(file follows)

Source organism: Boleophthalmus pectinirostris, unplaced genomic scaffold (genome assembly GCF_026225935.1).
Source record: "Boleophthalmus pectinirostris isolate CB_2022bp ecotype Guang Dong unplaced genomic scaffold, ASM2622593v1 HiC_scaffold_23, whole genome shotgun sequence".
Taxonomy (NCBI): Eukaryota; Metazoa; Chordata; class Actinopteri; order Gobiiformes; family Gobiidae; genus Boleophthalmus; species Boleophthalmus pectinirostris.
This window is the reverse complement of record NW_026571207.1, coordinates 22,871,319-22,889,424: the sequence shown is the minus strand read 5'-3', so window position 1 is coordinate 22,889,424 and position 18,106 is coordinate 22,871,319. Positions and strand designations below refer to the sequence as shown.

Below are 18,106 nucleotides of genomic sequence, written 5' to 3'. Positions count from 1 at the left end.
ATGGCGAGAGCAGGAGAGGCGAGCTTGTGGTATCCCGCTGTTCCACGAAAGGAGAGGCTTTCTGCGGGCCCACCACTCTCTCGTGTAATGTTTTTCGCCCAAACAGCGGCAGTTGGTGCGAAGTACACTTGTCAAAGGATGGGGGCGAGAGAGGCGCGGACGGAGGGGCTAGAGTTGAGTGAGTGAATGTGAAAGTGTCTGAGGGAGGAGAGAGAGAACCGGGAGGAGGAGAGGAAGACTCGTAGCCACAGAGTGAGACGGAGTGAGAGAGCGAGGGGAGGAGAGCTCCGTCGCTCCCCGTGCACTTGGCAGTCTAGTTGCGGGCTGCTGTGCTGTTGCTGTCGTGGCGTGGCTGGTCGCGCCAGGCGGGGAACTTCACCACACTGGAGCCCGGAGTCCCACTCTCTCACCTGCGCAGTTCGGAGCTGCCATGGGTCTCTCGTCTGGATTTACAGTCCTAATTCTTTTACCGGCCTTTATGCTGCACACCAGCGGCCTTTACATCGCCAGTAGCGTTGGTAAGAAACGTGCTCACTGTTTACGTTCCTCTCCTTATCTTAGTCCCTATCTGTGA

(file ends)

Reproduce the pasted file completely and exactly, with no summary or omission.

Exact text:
Source organism: Boleophthalmus pectinirostris, unplaced genomic scaffold (genome assembly GCF_026225935.1).
Source record: "Boleophthalmus pectinirostris isolate CB_2022bp ecotype Guang Dong unplaced genomic scaffold, ASM2622593v1 HiC_scaffold_23, whole genome shotgun sequence".
Taxonomy (NCBI): Eukaryota; Metazoa; Chordata; class Actinopteri; order Gobiiformes; family Gobiidae; genus Boleophthalmus; species Boleophthalmus pectinirostris.
This window is the reverse complement of record NW_026571207.1, coordinates 22,871,319-22,889,424: the sequence shown is the minus strand read 5'-3', so window position 1 is coordinate 22,889,424 and position 18,106 is coordinate 22,871,319. Positions and strand designations below refer to the sequence as shown.

Below are 18,106 nucleotides of genomic sequence, written 5' to 3'. Positions count from 1 at the left end.
ATGGCGAGAGCAGGAGAGGCGAGCTTGTGGTATCCCGCTGTTCCACGAAAGGAGAGGCTTTCTGCGGGCCCACCACTCTCTCGTGTAATGTTTTTCGCCCAAACAGCGGCAGTTGGTGCGAAGTACACTTGTCAAAGGATGGGGGCGAGAGAGGCGCGGACGGAGGGGCTAGAGTTGAGTGAGTGAATGTGAAAGTGTCTGAGGGAGGAGAGAGAGAACCGGGAGGAGGAGAGGAAGACTCGTAGCCACAGAGTGAGACGGAGTGAGAGAGCGAGGGGAGGAGAGCTCCGTCGCTCCCCGTGCACTTGGCAGTCTAGTTGCGGGCTGCTGTGCTGTTGCTGTCGTGGCGTGGCTGGTCGCGCCAGGCGGGGAACTTCACCACACTGGAGCCCGGAGTCCCACTCTCTCACCTGCGCAGTTCGGAGCTGCCATGGGTCTCTCGTCTGGATTTACAGTCCTAATTCTTTTACCGGCCTTTATGCTGCACACCAGCGGCCTTTACATCGCCAGTAGCGTTGGTAAGAAACGTGCTCACTGTTTACGTTCCTCTCCTTATCTTAGTCCCTATCTGTGA